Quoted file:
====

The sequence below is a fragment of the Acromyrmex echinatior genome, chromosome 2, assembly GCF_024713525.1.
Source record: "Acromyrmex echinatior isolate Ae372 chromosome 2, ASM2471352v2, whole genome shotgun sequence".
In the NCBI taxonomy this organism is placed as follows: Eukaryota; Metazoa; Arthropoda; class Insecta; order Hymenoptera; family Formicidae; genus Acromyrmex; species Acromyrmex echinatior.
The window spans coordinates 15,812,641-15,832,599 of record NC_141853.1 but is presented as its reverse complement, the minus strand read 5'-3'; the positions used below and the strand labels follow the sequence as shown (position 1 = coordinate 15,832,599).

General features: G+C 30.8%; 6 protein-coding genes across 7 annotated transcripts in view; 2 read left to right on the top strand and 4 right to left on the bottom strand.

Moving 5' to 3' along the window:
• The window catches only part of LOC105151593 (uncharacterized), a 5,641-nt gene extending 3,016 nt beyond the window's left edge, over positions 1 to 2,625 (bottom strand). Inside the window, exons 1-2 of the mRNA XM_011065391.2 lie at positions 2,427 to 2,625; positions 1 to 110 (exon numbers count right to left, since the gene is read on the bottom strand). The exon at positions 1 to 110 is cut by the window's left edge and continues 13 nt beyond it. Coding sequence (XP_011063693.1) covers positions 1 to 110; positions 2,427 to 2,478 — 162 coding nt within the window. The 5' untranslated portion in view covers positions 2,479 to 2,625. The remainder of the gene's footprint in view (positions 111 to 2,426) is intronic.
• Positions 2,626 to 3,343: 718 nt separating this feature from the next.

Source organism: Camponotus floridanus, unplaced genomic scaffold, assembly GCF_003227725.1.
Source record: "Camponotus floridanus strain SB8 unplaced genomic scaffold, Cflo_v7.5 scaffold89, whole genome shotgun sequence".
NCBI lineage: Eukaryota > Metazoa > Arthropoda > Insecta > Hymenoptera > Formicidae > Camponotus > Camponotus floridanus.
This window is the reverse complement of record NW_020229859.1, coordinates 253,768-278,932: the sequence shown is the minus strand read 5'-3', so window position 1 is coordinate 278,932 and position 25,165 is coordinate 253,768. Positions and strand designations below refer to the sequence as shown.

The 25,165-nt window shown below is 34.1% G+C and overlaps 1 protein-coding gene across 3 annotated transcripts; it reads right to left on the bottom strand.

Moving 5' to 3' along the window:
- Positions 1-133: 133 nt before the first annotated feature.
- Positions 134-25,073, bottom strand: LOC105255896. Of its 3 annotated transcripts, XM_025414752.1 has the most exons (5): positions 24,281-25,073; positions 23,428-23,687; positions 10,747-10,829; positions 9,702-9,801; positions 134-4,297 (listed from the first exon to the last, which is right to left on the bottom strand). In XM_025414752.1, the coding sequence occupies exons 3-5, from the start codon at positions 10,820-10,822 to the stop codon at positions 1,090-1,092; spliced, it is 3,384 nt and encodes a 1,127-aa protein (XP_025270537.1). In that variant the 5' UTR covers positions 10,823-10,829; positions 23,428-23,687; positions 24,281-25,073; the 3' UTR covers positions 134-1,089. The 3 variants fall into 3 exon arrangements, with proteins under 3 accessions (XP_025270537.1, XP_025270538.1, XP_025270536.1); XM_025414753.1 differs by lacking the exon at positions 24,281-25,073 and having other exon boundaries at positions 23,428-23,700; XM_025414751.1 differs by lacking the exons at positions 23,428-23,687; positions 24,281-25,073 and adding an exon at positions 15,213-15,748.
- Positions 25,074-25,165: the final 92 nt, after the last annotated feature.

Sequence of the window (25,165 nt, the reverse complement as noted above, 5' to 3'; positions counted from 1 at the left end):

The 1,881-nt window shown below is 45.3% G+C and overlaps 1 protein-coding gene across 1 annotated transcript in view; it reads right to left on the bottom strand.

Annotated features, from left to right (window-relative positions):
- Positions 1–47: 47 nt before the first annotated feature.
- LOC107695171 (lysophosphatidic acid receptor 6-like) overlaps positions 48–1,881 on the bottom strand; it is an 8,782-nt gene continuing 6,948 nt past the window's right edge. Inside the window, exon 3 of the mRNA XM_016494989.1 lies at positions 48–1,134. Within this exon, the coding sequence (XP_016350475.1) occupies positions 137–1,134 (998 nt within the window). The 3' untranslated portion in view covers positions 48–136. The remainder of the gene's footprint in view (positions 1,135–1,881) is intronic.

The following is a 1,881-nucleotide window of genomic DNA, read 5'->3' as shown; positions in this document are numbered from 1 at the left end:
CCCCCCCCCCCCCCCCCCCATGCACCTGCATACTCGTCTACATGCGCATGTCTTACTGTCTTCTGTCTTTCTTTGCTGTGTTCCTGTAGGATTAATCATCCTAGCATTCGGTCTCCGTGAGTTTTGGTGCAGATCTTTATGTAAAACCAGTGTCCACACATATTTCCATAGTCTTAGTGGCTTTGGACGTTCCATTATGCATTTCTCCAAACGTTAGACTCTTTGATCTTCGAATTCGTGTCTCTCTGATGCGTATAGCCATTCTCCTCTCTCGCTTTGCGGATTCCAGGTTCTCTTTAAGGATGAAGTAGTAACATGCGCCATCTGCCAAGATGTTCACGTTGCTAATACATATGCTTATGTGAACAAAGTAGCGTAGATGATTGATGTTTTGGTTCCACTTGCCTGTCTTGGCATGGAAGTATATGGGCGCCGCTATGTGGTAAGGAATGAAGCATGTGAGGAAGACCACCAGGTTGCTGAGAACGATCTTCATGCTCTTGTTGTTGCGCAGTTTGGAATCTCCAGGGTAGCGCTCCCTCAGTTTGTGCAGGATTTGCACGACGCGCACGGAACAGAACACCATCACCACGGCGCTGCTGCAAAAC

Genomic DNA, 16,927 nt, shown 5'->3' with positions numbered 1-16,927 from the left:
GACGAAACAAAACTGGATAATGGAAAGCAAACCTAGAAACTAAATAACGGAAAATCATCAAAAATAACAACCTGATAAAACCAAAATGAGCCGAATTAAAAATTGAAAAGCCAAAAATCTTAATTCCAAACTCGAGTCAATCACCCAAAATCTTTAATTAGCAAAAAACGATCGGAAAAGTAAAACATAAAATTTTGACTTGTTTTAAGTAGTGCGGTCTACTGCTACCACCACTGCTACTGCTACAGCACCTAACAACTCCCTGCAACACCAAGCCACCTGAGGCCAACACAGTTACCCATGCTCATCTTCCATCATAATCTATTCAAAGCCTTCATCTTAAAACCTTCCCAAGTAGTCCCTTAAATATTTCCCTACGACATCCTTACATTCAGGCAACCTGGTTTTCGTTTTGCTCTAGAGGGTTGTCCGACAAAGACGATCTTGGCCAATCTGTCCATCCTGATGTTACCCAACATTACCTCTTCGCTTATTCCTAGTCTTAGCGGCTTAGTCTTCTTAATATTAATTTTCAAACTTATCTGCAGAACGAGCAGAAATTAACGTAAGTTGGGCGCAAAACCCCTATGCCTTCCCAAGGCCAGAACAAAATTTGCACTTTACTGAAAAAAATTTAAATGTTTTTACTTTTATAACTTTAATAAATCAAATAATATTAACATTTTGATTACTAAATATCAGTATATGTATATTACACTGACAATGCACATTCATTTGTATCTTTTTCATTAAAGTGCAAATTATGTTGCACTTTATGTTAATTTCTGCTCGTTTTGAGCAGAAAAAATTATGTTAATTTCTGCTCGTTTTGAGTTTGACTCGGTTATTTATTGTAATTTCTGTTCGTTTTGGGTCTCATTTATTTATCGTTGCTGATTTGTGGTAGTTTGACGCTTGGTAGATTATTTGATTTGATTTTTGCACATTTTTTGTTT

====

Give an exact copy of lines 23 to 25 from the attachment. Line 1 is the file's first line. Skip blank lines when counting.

The following is a 1,881-nucleotide window of genomic DNA, read 5'->3' as shown; positions in this document are numbered from 1 at the left end:
CCCCCCCCCCCCCCCCCCCATGCACCTGCATACTCGTCTACATGCGCATGTCTTACTGTCTTCTGTCTTTCTTTGCTGTGTTCCTGTAGGATTAATCATCCTAGCATTCGGTCTCCGTGAGTTTTGGTGCAGATCTTTATGTAAAACCAGTGTCCACACATATTTCCATAGTCTTAGTGGCTTTGGACGTTCCATTATGCATTTCTCCAAACGTTAGACTCTTTGATCTTCGAATTCGTGTCTCTCTGATGCGTATAGCCATTCTCCTCTCTCGCTTTGCGGATTCCAGGTTCTCTTTAAGGATGAAGTAGTAACATGCGCCATCTGCCAAGATGTTCACGTTGCTAATACATATGCTTATGTGAACAAAGTAGCGTAGATGATTGATGTTTTGGTTCCACTTGCCTGTCTTGGCATGGAAGTATATGGGCGCCGCTATGTGGTAAGGAATGAAGCATGTGAGGAAGACCACCAGGTTGCTGAGAACGATCTTCATGCTCTTGTTGTTGCGCAGTTTGGAATCTCCAGGGTAGCGCTCCCTCAGTTTGTGCAGGATTTGCACGACGCGCACGGAACAGAACACCATCACCACGGCGCTGCTGCAAAAC

Genomic DNA, 16,927 nt, shown 5'->3' with positions numbered 1-16,927 from the left: